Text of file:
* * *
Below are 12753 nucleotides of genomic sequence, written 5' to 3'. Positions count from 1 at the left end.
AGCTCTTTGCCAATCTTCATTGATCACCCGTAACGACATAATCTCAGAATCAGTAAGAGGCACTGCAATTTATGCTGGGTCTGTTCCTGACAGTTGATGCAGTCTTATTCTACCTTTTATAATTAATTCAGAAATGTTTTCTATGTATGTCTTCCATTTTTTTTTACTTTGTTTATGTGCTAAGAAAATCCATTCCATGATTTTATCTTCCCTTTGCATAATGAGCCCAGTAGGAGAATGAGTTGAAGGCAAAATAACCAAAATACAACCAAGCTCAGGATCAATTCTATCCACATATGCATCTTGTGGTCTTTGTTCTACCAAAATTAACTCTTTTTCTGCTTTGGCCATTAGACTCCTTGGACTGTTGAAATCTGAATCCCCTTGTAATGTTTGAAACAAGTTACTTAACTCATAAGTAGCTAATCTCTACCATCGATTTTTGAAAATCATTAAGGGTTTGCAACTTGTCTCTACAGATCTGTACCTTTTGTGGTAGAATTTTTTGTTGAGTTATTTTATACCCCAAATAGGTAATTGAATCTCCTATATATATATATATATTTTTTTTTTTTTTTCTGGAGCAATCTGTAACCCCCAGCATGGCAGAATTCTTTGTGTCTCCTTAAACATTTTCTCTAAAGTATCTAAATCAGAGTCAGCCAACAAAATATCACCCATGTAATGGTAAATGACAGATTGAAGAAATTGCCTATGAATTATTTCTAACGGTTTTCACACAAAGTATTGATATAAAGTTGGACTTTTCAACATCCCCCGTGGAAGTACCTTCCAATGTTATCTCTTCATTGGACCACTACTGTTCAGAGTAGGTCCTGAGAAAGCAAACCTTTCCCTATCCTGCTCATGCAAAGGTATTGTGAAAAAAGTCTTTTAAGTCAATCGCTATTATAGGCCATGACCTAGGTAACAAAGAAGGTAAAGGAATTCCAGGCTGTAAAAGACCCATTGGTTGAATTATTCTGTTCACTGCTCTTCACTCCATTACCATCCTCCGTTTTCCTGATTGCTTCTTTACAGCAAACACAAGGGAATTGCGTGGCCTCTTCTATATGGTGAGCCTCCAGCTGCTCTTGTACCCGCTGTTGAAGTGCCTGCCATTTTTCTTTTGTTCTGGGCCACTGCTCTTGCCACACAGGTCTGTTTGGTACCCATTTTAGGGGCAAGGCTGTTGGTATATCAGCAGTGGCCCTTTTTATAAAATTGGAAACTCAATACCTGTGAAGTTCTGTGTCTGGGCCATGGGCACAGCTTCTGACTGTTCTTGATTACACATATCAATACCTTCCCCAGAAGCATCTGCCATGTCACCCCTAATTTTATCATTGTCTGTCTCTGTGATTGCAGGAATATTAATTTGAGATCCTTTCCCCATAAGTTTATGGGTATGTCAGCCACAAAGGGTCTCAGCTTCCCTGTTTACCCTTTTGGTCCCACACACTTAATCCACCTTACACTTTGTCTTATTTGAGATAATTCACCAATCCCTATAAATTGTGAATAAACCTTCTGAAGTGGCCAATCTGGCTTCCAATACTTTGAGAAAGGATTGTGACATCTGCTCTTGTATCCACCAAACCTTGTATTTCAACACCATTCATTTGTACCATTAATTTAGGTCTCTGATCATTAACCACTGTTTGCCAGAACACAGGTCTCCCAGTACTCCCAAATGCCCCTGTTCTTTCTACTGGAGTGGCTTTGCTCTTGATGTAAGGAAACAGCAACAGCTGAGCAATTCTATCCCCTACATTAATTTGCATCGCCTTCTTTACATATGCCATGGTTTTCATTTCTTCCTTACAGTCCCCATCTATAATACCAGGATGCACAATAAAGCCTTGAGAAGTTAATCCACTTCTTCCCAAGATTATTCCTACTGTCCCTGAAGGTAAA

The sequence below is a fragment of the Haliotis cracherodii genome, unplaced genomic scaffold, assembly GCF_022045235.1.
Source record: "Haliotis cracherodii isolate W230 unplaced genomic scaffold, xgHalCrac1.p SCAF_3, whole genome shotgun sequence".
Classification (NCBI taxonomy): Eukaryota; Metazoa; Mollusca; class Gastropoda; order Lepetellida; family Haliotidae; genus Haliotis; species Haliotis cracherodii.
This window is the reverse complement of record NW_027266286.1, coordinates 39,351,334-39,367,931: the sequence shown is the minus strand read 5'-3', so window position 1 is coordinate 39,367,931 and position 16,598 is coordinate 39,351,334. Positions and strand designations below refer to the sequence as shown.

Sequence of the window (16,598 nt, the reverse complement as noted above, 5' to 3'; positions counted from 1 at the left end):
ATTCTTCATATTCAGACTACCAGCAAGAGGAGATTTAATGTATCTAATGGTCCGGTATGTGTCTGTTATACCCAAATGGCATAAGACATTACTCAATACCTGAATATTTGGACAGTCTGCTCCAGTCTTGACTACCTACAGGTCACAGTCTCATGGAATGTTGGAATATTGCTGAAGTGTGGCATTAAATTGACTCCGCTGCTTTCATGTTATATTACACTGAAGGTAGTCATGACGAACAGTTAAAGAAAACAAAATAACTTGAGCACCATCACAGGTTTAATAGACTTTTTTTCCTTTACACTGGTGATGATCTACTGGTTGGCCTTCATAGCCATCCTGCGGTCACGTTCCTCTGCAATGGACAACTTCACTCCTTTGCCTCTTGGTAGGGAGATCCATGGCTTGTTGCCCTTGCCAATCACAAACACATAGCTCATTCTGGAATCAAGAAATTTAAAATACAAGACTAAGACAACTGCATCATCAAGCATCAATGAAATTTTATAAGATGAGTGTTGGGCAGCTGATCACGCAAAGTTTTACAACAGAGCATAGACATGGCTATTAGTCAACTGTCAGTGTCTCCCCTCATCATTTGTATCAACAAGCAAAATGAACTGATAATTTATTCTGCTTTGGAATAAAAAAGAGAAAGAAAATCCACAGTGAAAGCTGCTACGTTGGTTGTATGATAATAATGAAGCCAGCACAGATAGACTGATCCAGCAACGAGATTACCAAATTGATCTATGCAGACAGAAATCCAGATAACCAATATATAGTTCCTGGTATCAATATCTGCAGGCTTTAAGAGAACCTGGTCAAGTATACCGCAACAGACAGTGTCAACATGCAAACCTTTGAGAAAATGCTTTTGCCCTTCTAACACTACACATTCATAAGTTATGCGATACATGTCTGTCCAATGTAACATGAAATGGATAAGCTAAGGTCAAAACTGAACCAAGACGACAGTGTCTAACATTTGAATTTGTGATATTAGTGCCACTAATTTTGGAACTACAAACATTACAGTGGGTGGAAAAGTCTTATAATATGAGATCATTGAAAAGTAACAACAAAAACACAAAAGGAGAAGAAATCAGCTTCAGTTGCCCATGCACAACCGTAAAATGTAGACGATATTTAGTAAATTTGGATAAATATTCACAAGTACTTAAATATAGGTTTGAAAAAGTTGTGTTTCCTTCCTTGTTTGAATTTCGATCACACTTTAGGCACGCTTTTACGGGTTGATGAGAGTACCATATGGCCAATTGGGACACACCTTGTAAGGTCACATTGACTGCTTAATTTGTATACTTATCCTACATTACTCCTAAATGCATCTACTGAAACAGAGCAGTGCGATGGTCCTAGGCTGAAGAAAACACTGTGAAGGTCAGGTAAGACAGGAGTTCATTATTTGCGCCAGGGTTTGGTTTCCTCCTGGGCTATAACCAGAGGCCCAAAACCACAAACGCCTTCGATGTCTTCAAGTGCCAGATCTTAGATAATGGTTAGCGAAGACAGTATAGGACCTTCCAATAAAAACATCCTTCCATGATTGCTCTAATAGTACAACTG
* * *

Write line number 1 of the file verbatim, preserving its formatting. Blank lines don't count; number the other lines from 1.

Below are 12753 nucleotides of genomic sequence, written 5' to 3'. Positions count from 1 at the left end.